Time and time again, we are reminded that few things are certain except death, taxes…and civil wars within labor movements.
This latest scuffle occurred within the ranks of the Gig Workers Collective (GWC). The relatively young organization is committed to targeting and organizing shoppers on grocery delivery platforms such as Shipt and Instacart. GWC members have often pointed shoppers to a competitor called Dumpling, which bills itself as an “ethical” competitor. But a new Vice article revealed that Dumpling might be a bit stale. What’s more, a one-time prominent GWC member and representative of workers is now siding with management in the fight.
According to Vice, Dumpling misled its shoppers, which it calls “business owners,” about how much autonomy and power they actually have on the platform. The truth became apparent after Dumpling changed its pay model in the second half of 2020. As the year went on, Dumpling increased prices and removed features.
The app announced new monthly plans that charged business owners credit card processing fees of up to 3.9 percent per order, and higher fees for monthly subscriptions to its services. But the greatest pushback came in November, when Dumpling removed a popular feature that allowed business owners to set their own tipping minimums.
As the changes increased, so did the company’s censorship of its Facebook group. According to one shopper quoted in the article, “If someone didn’t like the new changes and spoke out in the Facebook group, their comments would be muted, not approved, or they would be kicked out of the group.” The situation came to a head when Dumpling deleted the Facebook group completely.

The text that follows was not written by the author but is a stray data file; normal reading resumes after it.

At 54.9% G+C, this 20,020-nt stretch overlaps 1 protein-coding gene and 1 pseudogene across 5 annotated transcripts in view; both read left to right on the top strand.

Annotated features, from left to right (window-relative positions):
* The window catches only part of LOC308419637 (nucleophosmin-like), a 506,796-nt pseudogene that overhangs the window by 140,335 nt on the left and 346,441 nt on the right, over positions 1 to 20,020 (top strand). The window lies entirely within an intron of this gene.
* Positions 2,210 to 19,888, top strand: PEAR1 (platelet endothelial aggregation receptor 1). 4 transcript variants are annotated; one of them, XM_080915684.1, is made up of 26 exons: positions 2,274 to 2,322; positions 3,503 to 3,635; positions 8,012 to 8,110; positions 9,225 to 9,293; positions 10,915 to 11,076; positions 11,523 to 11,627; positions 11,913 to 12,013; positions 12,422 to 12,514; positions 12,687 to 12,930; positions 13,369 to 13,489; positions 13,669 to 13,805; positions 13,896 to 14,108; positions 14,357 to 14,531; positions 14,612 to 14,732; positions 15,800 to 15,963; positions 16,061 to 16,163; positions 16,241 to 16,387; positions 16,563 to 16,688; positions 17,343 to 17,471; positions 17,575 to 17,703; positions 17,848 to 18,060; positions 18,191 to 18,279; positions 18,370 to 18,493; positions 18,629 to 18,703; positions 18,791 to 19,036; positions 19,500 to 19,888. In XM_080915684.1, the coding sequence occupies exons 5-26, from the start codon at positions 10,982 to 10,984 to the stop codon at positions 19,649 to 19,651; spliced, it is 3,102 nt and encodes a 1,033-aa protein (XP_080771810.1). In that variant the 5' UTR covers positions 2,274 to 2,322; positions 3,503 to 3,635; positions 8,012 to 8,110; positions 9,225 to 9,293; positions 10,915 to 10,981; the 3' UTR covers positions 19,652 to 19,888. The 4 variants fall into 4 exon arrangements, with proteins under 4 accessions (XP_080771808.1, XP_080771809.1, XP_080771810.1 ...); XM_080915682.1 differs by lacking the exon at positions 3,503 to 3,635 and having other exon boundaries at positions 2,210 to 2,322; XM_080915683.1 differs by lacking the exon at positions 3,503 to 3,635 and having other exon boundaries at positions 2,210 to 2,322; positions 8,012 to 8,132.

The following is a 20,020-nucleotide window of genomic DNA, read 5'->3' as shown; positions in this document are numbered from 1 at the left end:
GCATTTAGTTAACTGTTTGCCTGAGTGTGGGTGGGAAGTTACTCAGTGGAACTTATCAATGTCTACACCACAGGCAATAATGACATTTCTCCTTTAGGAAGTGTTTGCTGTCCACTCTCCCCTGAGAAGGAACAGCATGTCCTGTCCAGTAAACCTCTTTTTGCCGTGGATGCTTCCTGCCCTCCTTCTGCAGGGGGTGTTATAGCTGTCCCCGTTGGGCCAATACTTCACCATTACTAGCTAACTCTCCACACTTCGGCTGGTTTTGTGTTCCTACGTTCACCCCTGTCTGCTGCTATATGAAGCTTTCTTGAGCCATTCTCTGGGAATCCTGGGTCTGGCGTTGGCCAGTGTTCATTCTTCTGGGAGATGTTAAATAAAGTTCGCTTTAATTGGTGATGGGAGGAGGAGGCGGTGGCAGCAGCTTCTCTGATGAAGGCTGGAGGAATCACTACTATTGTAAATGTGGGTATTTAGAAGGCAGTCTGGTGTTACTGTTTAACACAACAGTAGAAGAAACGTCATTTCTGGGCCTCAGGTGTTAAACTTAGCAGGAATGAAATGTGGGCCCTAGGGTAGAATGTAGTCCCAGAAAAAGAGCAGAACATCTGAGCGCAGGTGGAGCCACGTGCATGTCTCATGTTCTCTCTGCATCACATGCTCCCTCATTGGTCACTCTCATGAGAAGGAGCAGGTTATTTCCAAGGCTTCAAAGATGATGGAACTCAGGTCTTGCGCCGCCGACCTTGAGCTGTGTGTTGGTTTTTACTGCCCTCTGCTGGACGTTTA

Further details about the situation were revealed by GWC leader Vanessa Bain after she posted a series of Dumpling-critical tweets revealing that GWC tried to moderate between the company’s leadership and several “business owners.”
The most interesting detail in the article is the change in tone of Matthew Telles. Telles, an early GWC member, appeared to be a de facto spokesperson for the group on several occasions dating back several years. Via the Chicago Tribune, Telles even earned himself the title of “chief agitator” against the delivery companies.
Today, Telles is whistling a different tune. He was an early supporter of Dumpling and told TechCrunch last summer that “Dumpling is now my career.” He’s sure acting like management: In the Vice article, Telles defended the company’s decision on a new tipping policy, and on social media he lashed out against his former GWC comrades:
While the situation seems far from over, it appears that the Gig Workers Collective isn’t so collective after all.